In the Bay Area and across the nation, federal workers, tourists and giant panda cam addicts heaved sighs of relief Thursday as the U.S. government reopened for business following a 16-day partial shutdown.

At most federal agencies, phones were answered, websites went live again and park entrances were unlocked for the first time since Sept. 30, after a literally 11th-hour vote ended the shutdown and averted a debt-default crisis.

The National Zoo's panda cam was reactivated, though high demand driven by more than two weeks of panda deprivation overwhelmed it.

Perhaps the Bay Area's most visible sign that the shutdown was over came early Thursday morning as tourist-laden boats to Alcatraz Island began departing from San Francisco's Pier 33. "We're very happy," said Lorelei Octavo, a spokeswoman for Hornblower Cruises. "We are getting a lot of walk-ups."

Typically 3,000 to 5,000 people a day visit Alcatraz. So the loss of at least 50,000 paying customers over the past two weeks was a major hit to local tourism businesses, Octavo said.

Orans Alsaeed, 30, of Saudi Arabia, arrived Sunday on his first trip to San Francisco with Alcatraz at the top of his list of things to see. He tried to visit Tuesday but found the ticket booth closed.


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Between the government shutdown and threat of a BART strike, Alsaeed said, his trip has been more stressful and unpredictable than expected.

On Thursday, though, he finally made it to The Rock.

All other parts of the Golden Gate National Recreation Area also reopened Thursday morning. "We're really happy to be back in the business of welcoming people back to their national parks," said parks spokeswoman Alexandra Picavet. "We're much better at that than keeping them out."

She said parks were hit with graffiti and other vandalism because of reduced ranger patrols during the shutdown. Several people were cited for breaking gates on the road at China Beach in San Francisco.

Across the nation, the U.S. Forest Service started lifting a logging ban on national forests. U.S. Citizenship and Immigration Services restarted the computerized system used to verify the legal status of workers. And in Alaska, federal officials rushed to get the red king crab fishing season under way.

Federal workers who were furloughed or worked without pay during the shutdown will get back pay in their next paychecks, which for many will come Oct. 29.

More than 13,000 workers at the Bay Area's national laboratories -- Lawrence Livermore, Sandia, Lawrence Berkeley and the SLAC National Accelerator Laboratory -- had faced the threat of furloughs without any chance of back pay because they're contract workers and not federal employees.

Livermore Lab did a phased shutdown Tuesday and Wednesday, leaving about 6,000 workers out on holiday pay as management swapped New Year's Eve for Thursday's regular workday. Lab spokeswoman Lynda Seaver said Thursday that workers "will be back to work tomorrow and resuming normal operations."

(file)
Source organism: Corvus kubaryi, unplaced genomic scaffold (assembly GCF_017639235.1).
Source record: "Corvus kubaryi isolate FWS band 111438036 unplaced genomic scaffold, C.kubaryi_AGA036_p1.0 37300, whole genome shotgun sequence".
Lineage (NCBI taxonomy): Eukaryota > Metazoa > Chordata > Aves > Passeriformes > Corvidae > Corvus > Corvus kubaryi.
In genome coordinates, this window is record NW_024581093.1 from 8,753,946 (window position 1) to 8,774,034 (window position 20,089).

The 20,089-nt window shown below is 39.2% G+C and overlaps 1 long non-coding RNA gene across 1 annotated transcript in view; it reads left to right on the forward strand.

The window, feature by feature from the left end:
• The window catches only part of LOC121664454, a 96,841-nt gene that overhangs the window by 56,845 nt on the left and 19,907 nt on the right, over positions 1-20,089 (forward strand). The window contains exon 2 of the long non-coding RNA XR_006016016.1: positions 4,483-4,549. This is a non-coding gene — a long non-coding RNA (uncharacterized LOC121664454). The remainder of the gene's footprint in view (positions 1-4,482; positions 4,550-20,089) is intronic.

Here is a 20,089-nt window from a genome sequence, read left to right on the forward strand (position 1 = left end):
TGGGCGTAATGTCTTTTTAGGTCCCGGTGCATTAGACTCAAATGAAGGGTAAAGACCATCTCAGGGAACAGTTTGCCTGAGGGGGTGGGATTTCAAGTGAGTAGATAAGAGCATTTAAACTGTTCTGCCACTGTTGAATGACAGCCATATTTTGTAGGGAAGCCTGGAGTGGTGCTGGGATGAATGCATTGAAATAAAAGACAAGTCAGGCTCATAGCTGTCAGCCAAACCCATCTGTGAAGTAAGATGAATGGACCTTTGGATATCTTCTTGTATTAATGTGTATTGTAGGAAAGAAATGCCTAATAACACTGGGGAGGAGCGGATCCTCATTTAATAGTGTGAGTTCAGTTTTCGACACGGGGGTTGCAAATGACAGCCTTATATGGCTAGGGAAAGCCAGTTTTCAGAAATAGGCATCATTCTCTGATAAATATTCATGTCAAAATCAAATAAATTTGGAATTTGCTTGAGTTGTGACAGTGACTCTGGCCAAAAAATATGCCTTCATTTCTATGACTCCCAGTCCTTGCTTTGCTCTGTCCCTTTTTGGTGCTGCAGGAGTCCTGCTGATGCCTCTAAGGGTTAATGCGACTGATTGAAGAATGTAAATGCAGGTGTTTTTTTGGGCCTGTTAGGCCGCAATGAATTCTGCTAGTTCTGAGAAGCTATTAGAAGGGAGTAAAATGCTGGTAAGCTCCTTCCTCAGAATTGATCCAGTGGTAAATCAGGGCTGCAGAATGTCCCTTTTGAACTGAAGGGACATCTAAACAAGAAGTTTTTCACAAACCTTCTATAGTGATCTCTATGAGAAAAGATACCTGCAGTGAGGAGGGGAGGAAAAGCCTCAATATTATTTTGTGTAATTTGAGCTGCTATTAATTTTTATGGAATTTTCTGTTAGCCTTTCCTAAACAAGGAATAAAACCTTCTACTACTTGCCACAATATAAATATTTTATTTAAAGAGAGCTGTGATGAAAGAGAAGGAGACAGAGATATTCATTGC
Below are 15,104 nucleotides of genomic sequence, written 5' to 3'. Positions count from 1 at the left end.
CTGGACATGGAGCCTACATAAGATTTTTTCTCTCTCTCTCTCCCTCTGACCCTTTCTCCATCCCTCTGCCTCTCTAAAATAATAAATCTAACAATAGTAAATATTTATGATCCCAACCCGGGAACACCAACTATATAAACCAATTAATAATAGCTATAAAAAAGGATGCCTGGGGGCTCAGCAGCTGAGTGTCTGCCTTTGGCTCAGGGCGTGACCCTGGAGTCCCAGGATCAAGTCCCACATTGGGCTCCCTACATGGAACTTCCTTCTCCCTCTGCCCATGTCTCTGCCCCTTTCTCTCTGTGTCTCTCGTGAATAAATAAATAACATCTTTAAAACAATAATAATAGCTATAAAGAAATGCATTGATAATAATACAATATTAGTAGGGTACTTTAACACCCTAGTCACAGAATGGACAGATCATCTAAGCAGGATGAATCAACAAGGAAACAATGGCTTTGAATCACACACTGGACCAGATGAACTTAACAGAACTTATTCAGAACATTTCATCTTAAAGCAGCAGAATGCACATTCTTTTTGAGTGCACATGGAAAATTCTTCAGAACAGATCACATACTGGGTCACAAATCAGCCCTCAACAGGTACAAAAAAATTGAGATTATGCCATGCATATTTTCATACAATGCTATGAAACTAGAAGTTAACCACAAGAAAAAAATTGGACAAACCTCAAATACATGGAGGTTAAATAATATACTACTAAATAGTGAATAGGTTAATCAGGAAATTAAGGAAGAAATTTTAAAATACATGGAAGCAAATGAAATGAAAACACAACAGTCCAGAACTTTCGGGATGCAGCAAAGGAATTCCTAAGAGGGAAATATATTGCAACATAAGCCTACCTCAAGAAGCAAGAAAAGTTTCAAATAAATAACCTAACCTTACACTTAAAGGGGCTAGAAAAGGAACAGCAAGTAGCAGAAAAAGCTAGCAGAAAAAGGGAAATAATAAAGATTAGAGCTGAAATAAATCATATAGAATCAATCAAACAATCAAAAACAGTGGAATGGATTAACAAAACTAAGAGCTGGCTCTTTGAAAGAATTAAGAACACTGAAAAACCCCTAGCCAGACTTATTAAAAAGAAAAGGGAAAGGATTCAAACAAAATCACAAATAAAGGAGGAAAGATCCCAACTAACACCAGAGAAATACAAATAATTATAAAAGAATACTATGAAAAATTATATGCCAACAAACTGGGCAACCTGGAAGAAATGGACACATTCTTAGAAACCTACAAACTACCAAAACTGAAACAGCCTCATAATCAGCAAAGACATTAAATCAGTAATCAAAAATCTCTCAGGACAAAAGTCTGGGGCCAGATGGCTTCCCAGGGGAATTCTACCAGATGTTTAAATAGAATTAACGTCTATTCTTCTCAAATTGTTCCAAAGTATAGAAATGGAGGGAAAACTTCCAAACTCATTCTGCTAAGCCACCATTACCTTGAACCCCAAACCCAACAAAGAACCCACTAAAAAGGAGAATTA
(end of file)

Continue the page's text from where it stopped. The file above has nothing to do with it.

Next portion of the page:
Engineer Bill Smith, secretary of a union representing hundreds of lab employees, said workers were relieved: "I'm pleased the lab management is doing a good job of making it so we're damaged the least," he said. "They made the best out of a bad situation."

For some federal workers, however, the damage was already done.

Elena Mendoza, 51, of Manteca, placed a Craigslist ad Oct. 4 for her yard sale: "Help a federal employee make ends meet! I have lots of goodies!"

But the $59 she made didn't come close to what she would have been making as a part-time U.S. Census Bureau worker, leaving her well short of what she needed for her family's food and gas.

"It hurts us lower on the totem pole than it does them," she said of politicians in the nation's capital.

Yosemite National Park reopened late Wednesday night, as nearby businesses rejoiced.

"It's just been awful," said Corinna Loh, co-owner of the Iron Door Saloon -- California's oldest bar, founded in 1852 -- in Groveland.

The bar usually thrives in the summer and fall, but the Rim Fire in and around Yosemite had forced Loh and her husband to lay off 35 of their 45 employees. Then the shutdown cost them at least another $25,000 in lost business, she said, and other businesses were hit worse.

"One of our local sandwich shops is closing down permanently," Loh said. "This just killed her."

Beckie Streed and her fiancé, Marc DeMasters, had to go to "Plan B" after the shutdown forced them to decide on Monday to move their wedding, planned for Sunday, out of Yosemite to a site near Oakhurst.

"We are much more relaxed now because we are not relying on an outside source to make a decision on what we are going to do," said Patricia Streed, of Orange County, the bride's mother.

She may be relaxed about the wedding, but not about politics.

"I'm just about ready to change parties and go independent I'm so irritated," said Streed, now a registered Republican. "We vote for them to have the skills to talk and negotiate."

California Department of Finance spokesman H.D. Palmer said federally funded social services such as food stamps and school lunches survived without interruption, but could have run dry in November.

But, he noted, Wednesday night's deal only funds the government through mid-January.

"Hopefully," he said, "we won't see the same movie again in 90 days."

The Associated Press and staff writers David DeBolt and Jeremy Thomas contributed to this report.